If Canada has its way, the world will be getting another lacrosse championship in the near future. Team Canada chairman Dean French says that Canada would love to spearhead the drive to create a U17 world championship for box lacrosse and they have a plan to lead to its creation. In the wake of the November 17 game between Canada and the Iroquois at the Bell Centre in Montreal, which was played before the main event between the senior teams, they are proposing to the US and Iroquois that the three teams look to play a demonstration tournament at the 2014 world field championships in Denver.
“The vision would be that, just like we have a U19 men’s field, that there would be a U17 men’s indoor world championship every four years,” French told IL Indoor. “We believe that promoting box lacrosse is a good thing for helping other countries that are developing their field lacrosse programs.”
French says the success of Canada at the senior level in field lacrosse speaks to the usefulness of box as a training tool for the outdoor game. “Box lacrosse has the same effect that indoor football/soccer has on soccer. You’re playing and developing skills in a confined space and it’s pretty self-evident [the benefit] that Canada gets for being ten times smaller than the US as far as number of players participating in field lacrosse, and we think a lot of that has to do with box lacrosse.”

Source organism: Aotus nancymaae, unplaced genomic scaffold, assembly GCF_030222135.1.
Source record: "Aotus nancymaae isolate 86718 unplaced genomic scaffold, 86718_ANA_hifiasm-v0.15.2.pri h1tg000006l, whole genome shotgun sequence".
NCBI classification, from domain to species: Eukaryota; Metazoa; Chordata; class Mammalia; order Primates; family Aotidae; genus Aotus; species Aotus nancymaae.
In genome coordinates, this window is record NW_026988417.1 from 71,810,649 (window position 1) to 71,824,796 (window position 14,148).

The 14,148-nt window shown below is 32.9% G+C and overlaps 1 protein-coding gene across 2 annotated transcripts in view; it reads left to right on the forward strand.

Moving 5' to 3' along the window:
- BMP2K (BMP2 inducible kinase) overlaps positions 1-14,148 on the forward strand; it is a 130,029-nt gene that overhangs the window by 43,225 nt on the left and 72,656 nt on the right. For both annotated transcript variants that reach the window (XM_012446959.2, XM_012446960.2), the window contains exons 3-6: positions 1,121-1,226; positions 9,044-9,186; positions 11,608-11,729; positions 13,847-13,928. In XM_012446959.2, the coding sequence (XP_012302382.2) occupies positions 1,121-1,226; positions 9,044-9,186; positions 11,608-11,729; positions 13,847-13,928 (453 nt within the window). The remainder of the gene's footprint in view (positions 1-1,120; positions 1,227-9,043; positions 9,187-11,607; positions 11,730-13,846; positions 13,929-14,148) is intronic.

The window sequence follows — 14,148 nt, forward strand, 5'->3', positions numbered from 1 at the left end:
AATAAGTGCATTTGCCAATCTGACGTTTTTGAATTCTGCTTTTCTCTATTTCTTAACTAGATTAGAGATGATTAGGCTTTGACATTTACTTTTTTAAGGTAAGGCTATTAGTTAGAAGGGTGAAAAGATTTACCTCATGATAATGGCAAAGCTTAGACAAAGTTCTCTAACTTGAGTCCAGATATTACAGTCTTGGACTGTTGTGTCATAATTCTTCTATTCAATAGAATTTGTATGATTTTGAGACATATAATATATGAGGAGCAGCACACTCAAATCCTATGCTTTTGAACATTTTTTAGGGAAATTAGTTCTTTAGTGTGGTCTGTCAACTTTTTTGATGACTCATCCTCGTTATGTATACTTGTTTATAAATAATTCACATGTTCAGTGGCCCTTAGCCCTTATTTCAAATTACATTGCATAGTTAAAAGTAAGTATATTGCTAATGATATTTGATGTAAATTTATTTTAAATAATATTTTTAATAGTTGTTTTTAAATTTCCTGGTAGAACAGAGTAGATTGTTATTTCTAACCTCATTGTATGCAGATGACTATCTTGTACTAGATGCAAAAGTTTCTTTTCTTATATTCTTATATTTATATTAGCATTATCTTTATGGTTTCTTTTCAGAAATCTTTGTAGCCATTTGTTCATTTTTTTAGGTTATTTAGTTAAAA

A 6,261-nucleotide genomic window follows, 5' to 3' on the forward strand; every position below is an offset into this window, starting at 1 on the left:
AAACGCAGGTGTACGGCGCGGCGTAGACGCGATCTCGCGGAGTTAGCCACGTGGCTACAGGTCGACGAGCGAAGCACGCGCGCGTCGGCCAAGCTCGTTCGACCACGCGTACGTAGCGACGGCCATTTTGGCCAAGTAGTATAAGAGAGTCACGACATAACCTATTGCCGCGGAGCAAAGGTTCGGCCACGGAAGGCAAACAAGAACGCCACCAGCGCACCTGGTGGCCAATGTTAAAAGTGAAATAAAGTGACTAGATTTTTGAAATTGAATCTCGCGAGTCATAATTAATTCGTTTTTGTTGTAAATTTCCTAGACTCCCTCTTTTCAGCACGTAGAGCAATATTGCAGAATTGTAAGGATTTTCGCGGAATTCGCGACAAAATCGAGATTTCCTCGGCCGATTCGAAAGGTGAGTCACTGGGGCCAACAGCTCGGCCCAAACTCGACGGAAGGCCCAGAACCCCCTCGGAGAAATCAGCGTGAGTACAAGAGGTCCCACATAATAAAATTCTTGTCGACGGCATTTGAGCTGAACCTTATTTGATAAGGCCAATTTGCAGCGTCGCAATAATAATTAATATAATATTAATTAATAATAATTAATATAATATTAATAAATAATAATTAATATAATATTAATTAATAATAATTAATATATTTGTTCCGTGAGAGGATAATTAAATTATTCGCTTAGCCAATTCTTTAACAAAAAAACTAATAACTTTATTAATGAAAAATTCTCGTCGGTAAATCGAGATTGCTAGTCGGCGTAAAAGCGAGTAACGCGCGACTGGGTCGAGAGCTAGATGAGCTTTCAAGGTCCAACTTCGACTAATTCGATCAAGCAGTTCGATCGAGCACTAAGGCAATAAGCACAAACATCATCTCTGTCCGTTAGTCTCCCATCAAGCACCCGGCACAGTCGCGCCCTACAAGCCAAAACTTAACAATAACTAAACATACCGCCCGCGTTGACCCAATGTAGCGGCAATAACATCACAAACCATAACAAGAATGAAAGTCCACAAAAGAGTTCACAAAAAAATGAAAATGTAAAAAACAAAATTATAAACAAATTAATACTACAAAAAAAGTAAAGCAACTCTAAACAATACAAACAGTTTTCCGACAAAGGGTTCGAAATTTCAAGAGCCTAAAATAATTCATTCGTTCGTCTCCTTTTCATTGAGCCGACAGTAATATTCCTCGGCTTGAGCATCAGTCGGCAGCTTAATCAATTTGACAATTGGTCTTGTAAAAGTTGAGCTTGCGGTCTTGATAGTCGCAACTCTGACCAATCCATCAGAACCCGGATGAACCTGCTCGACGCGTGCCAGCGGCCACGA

If they can make it work, the demonstration tournament would see the three teams play a round robin and then have the top two teams meet in a championship game.
French sees Canada putting on box lacrosse clinics for people coming to watch the field lacrosse championships in Denver. If all goes well in 2014, his vision would see things keep growing. “The following year, ideally we would play at the same time as the 2015 indoor men’s and we would increase the amount of teams, again as a demonstration.”
There are several advantages to having the tournament for U17 players rather than U19, French says. One is that the U19 field championships take away Junior A and Junior B teams’ core players for a key stretch of their summer season, while the U19 age group would be taking out younger players who haven’t taken on such critical roles for their summer clubs.
“The second advantage is to the individual player. By making Team Canada U17, it helps the player get on the college radar screen if they’re not already,” French says. “When we competed as U19s in Finland [at the 2012 tournament], all of our guys were already either playing in the NCAA or they were committed to schools.” Also, French believes that preparing for a U17 tournament would encourage countries, such as the Czech Republic, who are growing the game to “increase their development at a younger age.
French emphasizes that at this point the plan for a demonstration tournament in Denver is just a proposal that has not been approved by the governing bodies of any of the three teams they see taking part next year. But French and his colleagues with Team Canada have a vision to make it happen, and they hope the rest of the lacrosse world will get on board.Stamp is a TV sports announcer and lacrosse lover whose skill set made him a defender but who always dreamed of being a goal-scorer. He can be reached at firstname.lastname@example.org.
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